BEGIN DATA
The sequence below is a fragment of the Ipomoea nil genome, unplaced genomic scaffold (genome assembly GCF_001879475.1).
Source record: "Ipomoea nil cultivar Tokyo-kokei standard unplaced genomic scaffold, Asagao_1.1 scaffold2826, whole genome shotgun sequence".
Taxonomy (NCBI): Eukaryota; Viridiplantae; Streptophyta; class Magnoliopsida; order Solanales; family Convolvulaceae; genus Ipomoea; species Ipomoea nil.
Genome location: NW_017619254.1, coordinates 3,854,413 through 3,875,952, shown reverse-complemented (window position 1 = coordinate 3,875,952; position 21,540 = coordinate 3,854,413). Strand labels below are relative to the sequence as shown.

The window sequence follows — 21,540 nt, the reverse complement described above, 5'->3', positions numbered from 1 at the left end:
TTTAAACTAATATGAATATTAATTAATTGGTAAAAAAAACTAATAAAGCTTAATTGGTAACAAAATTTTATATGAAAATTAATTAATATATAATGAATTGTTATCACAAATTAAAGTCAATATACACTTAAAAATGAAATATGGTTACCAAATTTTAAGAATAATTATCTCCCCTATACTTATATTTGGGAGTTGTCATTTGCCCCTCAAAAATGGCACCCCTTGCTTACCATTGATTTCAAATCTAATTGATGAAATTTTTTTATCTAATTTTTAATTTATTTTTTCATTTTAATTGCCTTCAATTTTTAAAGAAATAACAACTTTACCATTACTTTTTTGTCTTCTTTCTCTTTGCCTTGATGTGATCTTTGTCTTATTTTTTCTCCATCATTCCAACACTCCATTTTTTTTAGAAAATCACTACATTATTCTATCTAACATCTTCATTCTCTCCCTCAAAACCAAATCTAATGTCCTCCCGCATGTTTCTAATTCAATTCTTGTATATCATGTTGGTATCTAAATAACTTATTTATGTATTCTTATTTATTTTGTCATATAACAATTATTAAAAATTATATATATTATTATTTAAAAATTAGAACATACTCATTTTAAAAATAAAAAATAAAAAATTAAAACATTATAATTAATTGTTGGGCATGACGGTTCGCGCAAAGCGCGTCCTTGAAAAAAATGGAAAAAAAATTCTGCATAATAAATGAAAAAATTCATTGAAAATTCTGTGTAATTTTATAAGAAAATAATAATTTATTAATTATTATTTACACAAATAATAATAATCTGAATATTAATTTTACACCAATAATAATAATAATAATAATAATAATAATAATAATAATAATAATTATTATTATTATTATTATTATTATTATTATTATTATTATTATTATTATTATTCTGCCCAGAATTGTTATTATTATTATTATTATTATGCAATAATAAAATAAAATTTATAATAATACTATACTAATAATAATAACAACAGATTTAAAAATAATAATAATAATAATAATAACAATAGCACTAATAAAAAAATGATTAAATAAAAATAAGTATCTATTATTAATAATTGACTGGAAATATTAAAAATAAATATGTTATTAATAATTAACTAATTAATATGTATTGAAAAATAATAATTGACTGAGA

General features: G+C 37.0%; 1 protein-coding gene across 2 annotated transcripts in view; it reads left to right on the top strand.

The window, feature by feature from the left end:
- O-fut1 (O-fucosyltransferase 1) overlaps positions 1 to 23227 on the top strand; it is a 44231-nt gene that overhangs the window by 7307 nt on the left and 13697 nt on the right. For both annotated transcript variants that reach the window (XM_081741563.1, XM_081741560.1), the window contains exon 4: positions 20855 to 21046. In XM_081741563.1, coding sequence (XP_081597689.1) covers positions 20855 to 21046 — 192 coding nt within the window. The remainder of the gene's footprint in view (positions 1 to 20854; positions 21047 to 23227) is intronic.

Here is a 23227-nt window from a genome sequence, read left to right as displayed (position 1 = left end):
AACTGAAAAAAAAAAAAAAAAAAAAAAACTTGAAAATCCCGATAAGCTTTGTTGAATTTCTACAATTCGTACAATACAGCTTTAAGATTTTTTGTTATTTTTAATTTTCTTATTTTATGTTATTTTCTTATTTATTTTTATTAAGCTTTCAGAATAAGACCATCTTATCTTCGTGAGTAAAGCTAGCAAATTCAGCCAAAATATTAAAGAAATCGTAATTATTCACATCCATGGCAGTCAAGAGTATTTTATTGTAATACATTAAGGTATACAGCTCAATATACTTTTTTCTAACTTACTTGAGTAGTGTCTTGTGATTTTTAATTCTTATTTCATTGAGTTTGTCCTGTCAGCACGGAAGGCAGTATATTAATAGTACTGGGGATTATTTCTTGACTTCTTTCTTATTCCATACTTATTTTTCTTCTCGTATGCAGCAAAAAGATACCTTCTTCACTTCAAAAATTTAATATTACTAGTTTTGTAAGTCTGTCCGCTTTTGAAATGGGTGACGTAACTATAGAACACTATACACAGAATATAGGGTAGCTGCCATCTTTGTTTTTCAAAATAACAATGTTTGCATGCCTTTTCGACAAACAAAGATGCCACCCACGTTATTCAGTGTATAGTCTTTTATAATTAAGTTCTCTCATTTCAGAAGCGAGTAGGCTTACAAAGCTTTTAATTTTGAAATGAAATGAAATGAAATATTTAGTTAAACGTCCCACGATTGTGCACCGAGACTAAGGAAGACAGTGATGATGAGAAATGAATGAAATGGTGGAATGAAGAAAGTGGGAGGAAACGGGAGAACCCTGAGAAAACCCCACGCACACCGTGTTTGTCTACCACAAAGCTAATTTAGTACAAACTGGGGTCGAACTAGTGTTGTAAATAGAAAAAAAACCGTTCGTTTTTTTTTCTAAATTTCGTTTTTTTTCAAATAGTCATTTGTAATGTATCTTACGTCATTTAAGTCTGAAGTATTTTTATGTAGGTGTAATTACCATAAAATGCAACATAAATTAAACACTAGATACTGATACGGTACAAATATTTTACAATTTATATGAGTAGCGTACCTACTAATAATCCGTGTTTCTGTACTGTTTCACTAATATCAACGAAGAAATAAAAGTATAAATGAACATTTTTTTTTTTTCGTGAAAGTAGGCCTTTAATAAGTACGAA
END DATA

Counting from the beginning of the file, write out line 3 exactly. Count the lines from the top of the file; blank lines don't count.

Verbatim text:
Taxonomy (NCBI): Eukaryota; Viridiplantae; Streptophyta; class Magnoliopsida; order Solanales; family Convolvulaceae; genus Ipomoea; species Ipomoea nil.